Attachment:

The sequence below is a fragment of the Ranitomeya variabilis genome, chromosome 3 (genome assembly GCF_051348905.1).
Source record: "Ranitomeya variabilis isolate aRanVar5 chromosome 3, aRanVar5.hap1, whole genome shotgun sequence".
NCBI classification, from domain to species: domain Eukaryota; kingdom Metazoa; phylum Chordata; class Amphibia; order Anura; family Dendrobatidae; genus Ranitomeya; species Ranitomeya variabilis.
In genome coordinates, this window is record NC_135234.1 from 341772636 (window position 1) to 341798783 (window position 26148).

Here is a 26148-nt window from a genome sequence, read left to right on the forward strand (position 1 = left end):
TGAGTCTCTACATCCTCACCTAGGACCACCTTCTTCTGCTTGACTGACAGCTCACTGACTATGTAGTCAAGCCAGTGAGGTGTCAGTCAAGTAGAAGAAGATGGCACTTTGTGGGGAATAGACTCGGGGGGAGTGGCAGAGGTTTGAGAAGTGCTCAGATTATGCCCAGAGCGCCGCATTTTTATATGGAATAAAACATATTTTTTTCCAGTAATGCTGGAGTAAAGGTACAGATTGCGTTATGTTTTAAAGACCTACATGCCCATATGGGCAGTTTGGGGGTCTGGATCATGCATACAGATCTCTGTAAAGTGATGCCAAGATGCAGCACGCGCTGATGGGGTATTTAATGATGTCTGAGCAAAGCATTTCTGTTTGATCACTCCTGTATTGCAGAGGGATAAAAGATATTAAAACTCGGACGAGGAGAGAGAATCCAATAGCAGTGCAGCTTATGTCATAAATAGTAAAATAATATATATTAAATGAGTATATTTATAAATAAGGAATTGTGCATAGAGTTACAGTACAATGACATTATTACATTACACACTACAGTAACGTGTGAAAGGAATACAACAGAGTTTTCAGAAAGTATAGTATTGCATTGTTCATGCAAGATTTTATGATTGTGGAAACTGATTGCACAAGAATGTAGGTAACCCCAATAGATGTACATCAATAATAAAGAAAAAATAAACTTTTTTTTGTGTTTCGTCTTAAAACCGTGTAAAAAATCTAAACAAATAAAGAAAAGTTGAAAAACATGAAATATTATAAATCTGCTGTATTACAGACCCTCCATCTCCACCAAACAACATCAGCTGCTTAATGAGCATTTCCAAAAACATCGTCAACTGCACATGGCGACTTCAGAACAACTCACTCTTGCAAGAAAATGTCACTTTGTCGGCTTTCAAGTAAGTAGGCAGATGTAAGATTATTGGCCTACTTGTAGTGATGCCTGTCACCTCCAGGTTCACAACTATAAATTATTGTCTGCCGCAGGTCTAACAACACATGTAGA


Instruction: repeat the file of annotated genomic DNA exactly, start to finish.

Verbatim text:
The sequence below is a fragment of the Ranitomeya variabilis genome, chromosome 3 (genome assembly GCF_051348905.1).
Source record: "Ranitomeya variabilis isolate aRanVar5 chromosome 3, aRanVar5.hap1, whole genome shotgun sequence".
NCBI classification, from domain to species: domain Eukaryota; kingdom Metazoa; phylum Chordata; class Amphibia; order Anura; family Dendrobatidae; genus Ranitomeya; species Ranitomeya variabilis.
In genome coordinates, this window is record NC_135234.1 from 341772636 (window position 1) to 341798783 (window position 26148).

Here is a 26148-nt window from a genome sequence, read left to right on the forward strand (position 1 = left end):
TGAGTCTCTACATCCTCACCTAGGACCACCTTCTTCTGCTTGACTGACAGCTCACTGACTATGTAGTCAAGCCAGTGAGGTGTCAGTCAAGTAGAAGAAGATGGCACTTTGTGGGGAATAGACTCGGGGGGAGTGGCAGAGGTTTGAGAAGTGCTCAGATTATGCCCAGAGCGCCGCATTTTTATATGGAATAAAACATATTTTTTTCCAGTAATGCTGGAGTAAAGGTACAGATTGCGTTATGTTTTAAAGACCTACATGCCCATATGGGCAGTTTGGGGGTCTGGATCATGCATACAGATCTCTGTAAAGTGATGCCAAGATGCAGCACGCGCTGATGGGGTATTTAATGATGTCTGAGCAAAGCATTTCTGTTTGATCACTCCTGTATTGCAGAGGGATAAAAGATATTAAAACTCGGACGAGGAGAGAGAATCCAATAGCAGTGCAGCTTATGTCATAAATAGTAAAATAATATATATTAAATGAGTATATTTATAAATAAGGAATTGTGCATAGAGTTACAGTACAATGACATTATTACATTACACACTACAGTAACGTGTGAAAGGAATACAACAGAGTTTTCAGAAAGTATAGTATTGCATTGTTCATGCAAGATTTTATGATTGTGGAAACTGATTGCACAAGAATGTAGGTAACCCCAATAGATGTACATCAATAATAAAGAAAAAATAAACTTTTTTTTGTGTTTCGTCTTAAAACCGTGTAAAAAATCTAAACAAATAAAGAAAAGTTGAAAAACATGAAATATTATAAATCTGCTGTATTACAGACCCTCCATCTCCACCAAACAACATCAGCTGCTTAATGAGCATTTCCAAAAACATCGTCAACTGCACATGGCGACTTCAGAACAACTCACTCTTGCAAGAAAATGTCACTTTGTCGGCTTTCAAGTAAGTAGGCAGATGTAAGATTATTGGCCTACTTGTAGTGATGCCTGTCACCTCCAGGTTCACAACTATAAATTATTGTCTGCCGCAGGTCTAACAACACATGTAGA